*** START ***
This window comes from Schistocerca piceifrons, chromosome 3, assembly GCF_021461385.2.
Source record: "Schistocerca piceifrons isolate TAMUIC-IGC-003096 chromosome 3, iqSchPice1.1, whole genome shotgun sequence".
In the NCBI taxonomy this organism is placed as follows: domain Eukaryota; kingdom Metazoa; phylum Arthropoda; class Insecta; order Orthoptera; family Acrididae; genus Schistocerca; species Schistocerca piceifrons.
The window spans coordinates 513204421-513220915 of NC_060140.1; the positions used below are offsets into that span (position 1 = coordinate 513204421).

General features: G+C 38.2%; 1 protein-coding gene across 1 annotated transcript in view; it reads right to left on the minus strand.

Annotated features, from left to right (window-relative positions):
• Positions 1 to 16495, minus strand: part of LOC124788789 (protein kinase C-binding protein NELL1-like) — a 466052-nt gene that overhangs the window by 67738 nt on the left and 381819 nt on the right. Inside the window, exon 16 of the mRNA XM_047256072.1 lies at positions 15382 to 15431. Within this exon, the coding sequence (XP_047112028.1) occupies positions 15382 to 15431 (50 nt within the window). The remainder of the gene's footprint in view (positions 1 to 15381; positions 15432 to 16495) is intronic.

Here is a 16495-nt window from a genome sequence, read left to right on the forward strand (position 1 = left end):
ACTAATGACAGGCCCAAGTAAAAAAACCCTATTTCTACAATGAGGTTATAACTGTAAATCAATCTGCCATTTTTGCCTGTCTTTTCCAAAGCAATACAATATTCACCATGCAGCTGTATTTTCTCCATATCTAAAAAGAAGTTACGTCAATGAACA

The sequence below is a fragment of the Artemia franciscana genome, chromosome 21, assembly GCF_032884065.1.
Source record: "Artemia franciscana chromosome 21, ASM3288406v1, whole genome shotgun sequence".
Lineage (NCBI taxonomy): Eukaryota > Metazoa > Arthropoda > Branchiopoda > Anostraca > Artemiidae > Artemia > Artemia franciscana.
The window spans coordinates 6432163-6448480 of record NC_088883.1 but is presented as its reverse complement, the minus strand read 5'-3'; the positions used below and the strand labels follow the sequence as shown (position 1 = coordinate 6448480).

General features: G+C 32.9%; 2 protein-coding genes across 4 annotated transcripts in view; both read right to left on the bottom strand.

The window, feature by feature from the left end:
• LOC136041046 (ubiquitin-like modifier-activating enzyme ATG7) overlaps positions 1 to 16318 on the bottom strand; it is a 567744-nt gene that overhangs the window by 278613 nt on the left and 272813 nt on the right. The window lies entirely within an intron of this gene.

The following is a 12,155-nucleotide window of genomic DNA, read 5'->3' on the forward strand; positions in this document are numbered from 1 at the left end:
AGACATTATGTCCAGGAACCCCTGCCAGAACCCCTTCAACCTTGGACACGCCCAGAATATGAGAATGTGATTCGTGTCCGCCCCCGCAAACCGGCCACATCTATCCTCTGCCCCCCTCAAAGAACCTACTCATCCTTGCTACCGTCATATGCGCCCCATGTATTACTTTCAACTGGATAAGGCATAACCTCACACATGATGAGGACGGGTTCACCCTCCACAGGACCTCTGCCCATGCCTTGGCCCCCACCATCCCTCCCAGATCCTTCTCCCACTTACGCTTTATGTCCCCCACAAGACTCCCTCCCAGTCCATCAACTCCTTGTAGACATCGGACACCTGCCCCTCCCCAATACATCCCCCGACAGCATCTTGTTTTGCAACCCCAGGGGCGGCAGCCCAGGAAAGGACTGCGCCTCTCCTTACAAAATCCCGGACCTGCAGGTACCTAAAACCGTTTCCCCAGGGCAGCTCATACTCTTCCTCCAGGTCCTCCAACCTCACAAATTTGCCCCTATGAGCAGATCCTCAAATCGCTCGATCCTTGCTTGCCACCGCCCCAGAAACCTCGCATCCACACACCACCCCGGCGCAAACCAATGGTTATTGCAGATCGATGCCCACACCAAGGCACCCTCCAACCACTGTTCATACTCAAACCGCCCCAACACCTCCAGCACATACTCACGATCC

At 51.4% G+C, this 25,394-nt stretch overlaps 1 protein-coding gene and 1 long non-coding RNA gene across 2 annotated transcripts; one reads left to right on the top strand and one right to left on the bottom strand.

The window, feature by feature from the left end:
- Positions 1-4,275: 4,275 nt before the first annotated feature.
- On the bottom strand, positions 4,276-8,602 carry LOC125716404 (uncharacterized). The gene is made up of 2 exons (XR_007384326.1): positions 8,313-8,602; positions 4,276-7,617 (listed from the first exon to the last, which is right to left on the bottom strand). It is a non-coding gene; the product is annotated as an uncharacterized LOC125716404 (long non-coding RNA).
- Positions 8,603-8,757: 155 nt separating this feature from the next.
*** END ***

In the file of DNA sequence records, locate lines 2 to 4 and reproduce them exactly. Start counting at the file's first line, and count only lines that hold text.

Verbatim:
Source record: "Schistocerca piceifrons isolate TAMUIC-IGC-003096 chromosome 3, iqSchPice1.1, whole genome shotgun sequence".
In the NCBI taxonomy this organism is placed as follows: domain Eukaryota; kingdom Metazoa; phylum Arthropoda; class Insecta; order Orthoptera; family Acrididae; genus Schistocerca; species Schistocerca piceifrons.
The window spans coordinates 513204421-513220915 of NC_060140.1; the positions used below are offsets into that span (position 1 = coordinate 513204421).